The IT Director role can be a critical turning point in your career—the time when you move from a largely technical job description into a position with significantly expanded strategic and leadership possibilities. That's one of the many reasons why your IT Director resume has to clearly reflect that transition from "in the trenches" to a leadership role.


But too often, when an IT Director resume crosses my desk, it doesn't shout "leader." There are a number of reasons for that—and I'll provide further IT resume tips in future posts.


Today, I'd like to provide this piece of resume advice from my many years as an IT resume writer.


When I'm working with clients—both IT Directors and higher in the org chart—they'll regularly tell me they're "hands-on." Often, they mean that they're willing and able to roll up their sleeves and get to work with their teams on a critical project.



Now, that's not a bad thing. It can be a great thing—a way to build team cohesion and ensure talent retention.


But as with some many things in life, there is, er, a dark side.


When recruiters hear the words "hands-on," their first thought isn't "motivational leader." Unfortunately what does come immediately to mind is "micromanager." It can often be the case that people who self-apply the term can be the folks who are too quick to jump in—not because the team needs help, but because the manager is getting impatient.


And that's a problem. First impressions are a big deal and you don't want to give a prospective employer any reason to believe that you are anything less than a net benefit for their team and their bottom line. You don’t want to give the impression that you’re not ready, or not qualified to lead—that you’re going to be spending too much time fixing your team’s problems, when you should be working on delivering strategic value.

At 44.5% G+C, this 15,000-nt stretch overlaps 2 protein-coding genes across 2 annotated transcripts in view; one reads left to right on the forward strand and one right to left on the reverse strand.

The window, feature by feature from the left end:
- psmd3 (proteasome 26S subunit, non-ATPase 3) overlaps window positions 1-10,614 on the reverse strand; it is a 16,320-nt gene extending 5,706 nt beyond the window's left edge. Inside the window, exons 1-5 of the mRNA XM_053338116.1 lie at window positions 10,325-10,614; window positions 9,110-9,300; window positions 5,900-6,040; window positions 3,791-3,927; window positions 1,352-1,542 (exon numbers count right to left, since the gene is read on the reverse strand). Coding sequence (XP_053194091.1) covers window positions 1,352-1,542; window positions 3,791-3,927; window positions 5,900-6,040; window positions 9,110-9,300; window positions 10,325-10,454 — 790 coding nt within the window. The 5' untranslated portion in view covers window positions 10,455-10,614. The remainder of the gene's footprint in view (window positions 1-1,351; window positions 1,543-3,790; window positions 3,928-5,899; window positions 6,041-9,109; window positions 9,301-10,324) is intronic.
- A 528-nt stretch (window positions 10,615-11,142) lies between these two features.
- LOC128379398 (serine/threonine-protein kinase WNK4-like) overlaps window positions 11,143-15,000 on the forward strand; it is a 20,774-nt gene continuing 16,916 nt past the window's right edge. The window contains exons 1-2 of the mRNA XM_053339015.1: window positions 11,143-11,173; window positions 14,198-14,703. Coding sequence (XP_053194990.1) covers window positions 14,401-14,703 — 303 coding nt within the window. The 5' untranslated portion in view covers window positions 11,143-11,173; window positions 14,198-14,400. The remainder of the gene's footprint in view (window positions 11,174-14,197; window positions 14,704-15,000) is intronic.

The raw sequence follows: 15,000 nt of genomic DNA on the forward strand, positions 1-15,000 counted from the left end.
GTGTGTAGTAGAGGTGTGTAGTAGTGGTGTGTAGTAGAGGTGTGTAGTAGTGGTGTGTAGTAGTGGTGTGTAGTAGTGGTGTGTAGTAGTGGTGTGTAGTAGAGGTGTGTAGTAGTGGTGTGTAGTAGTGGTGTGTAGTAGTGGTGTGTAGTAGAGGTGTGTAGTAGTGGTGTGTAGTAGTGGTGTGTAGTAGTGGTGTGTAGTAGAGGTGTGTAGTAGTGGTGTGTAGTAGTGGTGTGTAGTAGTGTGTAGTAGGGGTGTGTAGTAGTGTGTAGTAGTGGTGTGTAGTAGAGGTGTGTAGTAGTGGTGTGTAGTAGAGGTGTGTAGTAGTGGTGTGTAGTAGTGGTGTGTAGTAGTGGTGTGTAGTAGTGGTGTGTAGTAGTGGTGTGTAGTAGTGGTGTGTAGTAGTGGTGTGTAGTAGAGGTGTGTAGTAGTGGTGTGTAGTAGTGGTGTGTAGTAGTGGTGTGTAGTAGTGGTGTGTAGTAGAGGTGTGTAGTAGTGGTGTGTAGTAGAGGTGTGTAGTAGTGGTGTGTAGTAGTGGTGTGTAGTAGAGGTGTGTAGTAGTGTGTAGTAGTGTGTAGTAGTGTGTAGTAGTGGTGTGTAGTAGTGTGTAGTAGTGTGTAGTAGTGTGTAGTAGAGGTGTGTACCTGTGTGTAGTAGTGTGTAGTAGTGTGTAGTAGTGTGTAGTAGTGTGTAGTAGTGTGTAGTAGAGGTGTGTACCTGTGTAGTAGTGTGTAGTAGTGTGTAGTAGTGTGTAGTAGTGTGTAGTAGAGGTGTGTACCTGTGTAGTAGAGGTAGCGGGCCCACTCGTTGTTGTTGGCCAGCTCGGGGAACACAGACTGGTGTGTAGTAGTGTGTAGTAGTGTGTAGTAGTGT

Because by the time you're reached  IT Director, people are absolutely  hiring for a leader—someone who can delegate the daily tasks efficiently while devoting his or her time to more strategic business objectives.


As I've mentioned above, your IT Director resume needs to present the clear picture that you are that kind of leader—with no red flags that might influence the recruiter to think you'll be “caught in the weeds.”


Now, you may ask, “But J.M. We’re talking two words. Will including “hands-on” in my IT Director Resume really make that much of a difference?”


That’s a fair question.


And the answer, surprisingly, is yes. People read resumes very quickly, and they’re going for the initial “feel” as much as content.


So even apparently small red flags can be the deciding factor on whether you get a call—or whether you’re put in the “save for later” stack.